Thursday, 24 April 2008

Part 3 - Life Goes On for the Sweeties

My drive home from Kamp ya Moto was uneventful, well almost. I was flagged down at a police check, something that I was dreading. The policeman with his large rifle walked round the vehicle and climbed in the passenger side. I sat and didn’t know what to do, I thought he was just checking the outside. He asked me to drive him along the road and drop him off at the next checkpoint. I was a bag of nerves, I had flashes of newspaper headlines flitting into my mind reporting of lady car jacked at gun point and worse. I was in no position to argue with the man what was now sitting beside me with the gun uncomfortably facing in my direction. The policeman chatted to me finding out what I was doing, etc, we arrived at the drop of point and I must have looked visibly relieved as he climbed out into the rain. My mind reverted to thinking about Mama Sweeties home, with holes in the roof from vandals, no door no windows etc etc.

It was dark by the time I got home, I was exhausted again, I got Dominic to cook his own dinner and flopped into bed after a cold wash. I received a call for help from Timo my fundi saying that he had been unable to find work since I released him and he had been unable to pay his rent, he and his family were being evicted from their home (the typical home in Kenya for the everyday man is a one room or if you are lucky two roomed place, no electric, outside communal tap for water and a block of latrines.) A thought occurred to me, I could help both Mama Sweetie and Timo, I agreed to pay him the small sum he needed if he would go with me to Kampi ya Moto and do some fixing of the house, he of course agreed. I called Mama Sweetie and asked if she would be OK with this, she was overjoyed. It was agreed on Thursday, my day off from Scann we would head out.

Wednesday evening, (23rd April) I gathered together roofing plastic, tools, shamba tools, and anything else I thought would be of help. I was to pick Timo up at 8.30 at the same fuel station where we had broken down. I received a call asking me to collect various large washing basins and household items from a supermarket in town where Mama Sweetie had shopped and paid for the said items and left them with reception for me to pick up on Thursday, this seemed like a small task other than the parking in town bit. I made a mental note of the details of which supermarket opposite which bank.

Early the next morning, (24th April) I awoke to find it was very cold and very wet, leapt into action; I cleaned the house, fed all the animals, had breakfast, loaded up the vehicle together with a thermos of hot chocolate and a bottle of diluted fruit juice and set off. I picked up Timo and set off for the supermarket, or what I thought was the supermarket. I tried three different supermarkets and got no joy. Parking had been a nightmare especially as I had no handbrake, but I had had the foresight to collect a decent sized rock and had put it in the back of the pick up for such a use and it really helped, Timo kept jumping out to strategically place ‘rock’, this in itself seemed to amuse passersby. We parked at one location and I had ensured there were no yellow lines present, I left Timo with the vehicle and 50 bob for parking charge and disappeared to another supermarket with no joy, when I returned Timo had told me the parking warden who was now stood at the bonnet of the vehicle tutting was unhappy as I had parked on a yellow line. I huffed and told Timo that I had specifically ensured that there was no line where I had parked, it was beyond the vehicle. Timo agreed but said the road repairs had covered the line with tarmac, but it was still considered to be there. I apologized and smiled at the lady warden who appeared satisfied that the white lady was duly sorry. I climbed into the driving seat harassed, hot and sweaty only to be greeted at the window by a young street boy who proceeded to hastle me. He kept insisting I give him money, and was quite hostile and rude, I refused as I always do, if you encourage them you become a regular target for their begging and most of the time they buy glue with the money. My final No resulted in the boy backing off and shouting obscenities at me at the top of his voice, I shouted back for him to wash out his mouth, although I fought with the desire to chase him and give him a slap, a number of the passersby chased him away in disgust. I sat and calmed myself under the watchful but now sympathetic watch of the warden and tried again to call Mama Sweetie to confirm details but her phone was off .I had already grabbed a few food items for lunch and so set off, without her shopping, for Kampi ya Moto.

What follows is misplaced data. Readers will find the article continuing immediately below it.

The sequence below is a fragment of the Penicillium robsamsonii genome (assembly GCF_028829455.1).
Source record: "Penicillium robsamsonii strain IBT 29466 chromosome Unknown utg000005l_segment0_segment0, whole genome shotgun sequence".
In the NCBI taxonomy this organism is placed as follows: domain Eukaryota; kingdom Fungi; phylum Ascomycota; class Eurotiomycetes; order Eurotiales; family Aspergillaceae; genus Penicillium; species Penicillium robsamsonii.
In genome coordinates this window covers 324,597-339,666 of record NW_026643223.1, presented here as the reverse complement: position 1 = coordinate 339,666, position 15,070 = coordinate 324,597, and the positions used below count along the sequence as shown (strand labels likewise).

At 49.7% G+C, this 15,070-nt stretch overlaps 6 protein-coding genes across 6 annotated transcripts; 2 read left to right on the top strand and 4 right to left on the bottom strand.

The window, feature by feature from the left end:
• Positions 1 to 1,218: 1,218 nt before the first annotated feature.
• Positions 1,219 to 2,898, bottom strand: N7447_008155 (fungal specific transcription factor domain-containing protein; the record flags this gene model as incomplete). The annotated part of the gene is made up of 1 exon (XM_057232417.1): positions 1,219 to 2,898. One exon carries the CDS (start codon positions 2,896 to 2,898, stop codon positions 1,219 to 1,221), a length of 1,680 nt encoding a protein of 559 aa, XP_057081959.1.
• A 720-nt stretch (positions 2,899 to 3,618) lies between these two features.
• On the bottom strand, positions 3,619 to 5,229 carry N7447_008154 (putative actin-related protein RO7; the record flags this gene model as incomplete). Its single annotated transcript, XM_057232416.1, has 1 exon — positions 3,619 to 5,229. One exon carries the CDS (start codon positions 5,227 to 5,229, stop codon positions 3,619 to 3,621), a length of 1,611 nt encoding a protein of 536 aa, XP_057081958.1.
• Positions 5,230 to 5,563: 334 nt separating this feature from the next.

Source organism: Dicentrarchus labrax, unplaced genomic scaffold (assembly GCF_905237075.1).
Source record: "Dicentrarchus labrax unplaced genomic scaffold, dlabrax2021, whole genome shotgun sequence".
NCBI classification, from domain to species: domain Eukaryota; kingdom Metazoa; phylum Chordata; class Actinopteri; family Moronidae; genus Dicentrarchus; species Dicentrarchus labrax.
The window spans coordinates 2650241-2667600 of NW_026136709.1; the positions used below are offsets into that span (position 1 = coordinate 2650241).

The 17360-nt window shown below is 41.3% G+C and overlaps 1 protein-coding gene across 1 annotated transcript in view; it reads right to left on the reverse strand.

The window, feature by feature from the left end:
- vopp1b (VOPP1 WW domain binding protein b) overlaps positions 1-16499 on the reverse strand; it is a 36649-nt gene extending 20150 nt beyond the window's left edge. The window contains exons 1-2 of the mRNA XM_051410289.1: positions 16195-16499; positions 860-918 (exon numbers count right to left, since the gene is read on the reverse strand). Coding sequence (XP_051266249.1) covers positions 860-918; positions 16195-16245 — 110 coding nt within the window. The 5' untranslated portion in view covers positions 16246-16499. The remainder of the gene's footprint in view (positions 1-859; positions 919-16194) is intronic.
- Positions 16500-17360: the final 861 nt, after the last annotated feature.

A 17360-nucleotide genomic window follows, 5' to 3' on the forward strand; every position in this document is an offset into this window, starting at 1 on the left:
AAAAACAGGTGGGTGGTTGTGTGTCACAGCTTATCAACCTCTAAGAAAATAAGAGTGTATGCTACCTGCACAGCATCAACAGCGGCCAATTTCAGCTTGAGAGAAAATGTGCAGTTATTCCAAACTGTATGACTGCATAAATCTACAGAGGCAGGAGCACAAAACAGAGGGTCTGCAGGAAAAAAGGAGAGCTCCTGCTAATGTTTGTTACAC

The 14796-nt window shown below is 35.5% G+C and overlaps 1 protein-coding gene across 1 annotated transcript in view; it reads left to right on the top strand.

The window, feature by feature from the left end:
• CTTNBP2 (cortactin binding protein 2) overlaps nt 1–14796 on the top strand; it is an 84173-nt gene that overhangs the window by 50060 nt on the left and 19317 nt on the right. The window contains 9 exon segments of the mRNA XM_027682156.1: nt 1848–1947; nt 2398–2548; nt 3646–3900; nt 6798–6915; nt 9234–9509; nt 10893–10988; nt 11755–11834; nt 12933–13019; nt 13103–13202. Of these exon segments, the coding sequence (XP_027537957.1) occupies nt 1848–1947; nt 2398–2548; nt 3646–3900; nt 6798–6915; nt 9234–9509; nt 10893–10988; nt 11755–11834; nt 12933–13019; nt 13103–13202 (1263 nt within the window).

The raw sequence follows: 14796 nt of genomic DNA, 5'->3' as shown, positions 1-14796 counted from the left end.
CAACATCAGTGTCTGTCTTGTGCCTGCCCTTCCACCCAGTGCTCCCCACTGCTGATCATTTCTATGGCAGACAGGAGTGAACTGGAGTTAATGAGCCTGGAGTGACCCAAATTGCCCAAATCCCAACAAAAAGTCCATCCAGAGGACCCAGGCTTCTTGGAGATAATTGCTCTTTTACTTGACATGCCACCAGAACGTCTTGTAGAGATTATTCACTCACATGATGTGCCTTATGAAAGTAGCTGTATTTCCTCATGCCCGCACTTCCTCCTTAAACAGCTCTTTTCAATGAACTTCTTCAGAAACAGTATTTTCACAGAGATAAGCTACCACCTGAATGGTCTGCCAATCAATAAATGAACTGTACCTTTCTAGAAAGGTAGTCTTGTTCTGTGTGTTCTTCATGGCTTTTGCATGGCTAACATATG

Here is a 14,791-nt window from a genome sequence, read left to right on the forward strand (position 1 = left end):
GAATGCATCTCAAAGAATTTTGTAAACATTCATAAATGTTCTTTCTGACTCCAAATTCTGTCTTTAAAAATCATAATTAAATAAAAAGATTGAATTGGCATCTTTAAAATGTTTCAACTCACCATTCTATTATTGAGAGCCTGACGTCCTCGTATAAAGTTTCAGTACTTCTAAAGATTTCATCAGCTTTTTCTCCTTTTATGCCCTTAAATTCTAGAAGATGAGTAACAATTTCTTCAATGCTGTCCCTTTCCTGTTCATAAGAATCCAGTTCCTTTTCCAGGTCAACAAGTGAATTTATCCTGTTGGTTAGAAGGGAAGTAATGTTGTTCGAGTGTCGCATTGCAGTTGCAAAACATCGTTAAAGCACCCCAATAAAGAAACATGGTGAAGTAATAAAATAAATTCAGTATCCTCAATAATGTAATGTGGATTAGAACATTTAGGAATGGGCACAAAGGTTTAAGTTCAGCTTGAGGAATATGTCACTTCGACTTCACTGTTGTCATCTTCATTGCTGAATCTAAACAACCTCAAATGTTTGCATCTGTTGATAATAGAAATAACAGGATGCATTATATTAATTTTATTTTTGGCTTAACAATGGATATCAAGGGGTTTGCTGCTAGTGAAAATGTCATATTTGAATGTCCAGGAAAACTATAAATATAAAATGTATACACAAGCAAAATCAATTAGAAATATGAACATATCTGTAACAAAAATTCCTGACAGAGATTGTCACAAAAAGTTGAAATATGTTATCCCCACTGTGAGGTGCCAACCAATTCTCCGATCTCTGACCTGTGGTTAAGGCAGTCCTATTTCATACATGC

I was happy that the landmarks that I had noted for the journey back to Kampi ya Moto had served me well, we arrived at the house to find only the children who greeted us with shouting, chanting, running around and waving arms, it turned out that Mama Sweetie was out. Timo and I got to work, we started on the roof, the sky looked heavy and rain was something we were trying to avoid. The tin roof was flimsy and kept giving under Timos weight, I watched from inside the house, trying to guide him to make sure the holes were covered. I had remembered that we would struggle getting to the roof and had seen no ladder so I had added the tripod ladder to my list of things I had bought with me, it wasn’t high but enough to reach the roof, (a single storey building).

Timo and I are both unskilled in our work but enthusiasm and commitment to what we are doing push us forward. The roof wouldn’t be fabulous but it would keep out the rain.

Mama Sweetie appeared on the back of a motorcycle boda boda, what a sight, sunhat squiff on her head, handbag under her arm and when she saw me a beaming smile on her face. Her phone had died and she had gone to charge it at a local shop, she had also gone to visit a farm who had planted her maize seeds for her and were now ready to tend the crop, so she had gone to check. We chatted briefly and I explained the problems I had had trying to find her shopping. I reluctantly agreed to drive her to town to pick up the shopping (from the only supermarket I hadn’t tried, it will teach me to write down details next time, I have so much going on in my head at the moment and had thought if there was a problem I could call her!) At the same time we talked about the problem of the door, it was decided to take the door to another metal fundi and get it ‘reduced’. A piece of string was found and used to measure the door, knotted and taken together with the door. We left Timo with various tasks and the children playing and headed out. The door was dropped at the fundi, who smiled broadly as I drove in, he doesn’t see too many Europeans in his workshop and obviously thought it boost his business. I gathered the usual crowd before we left and headed to Nakuru.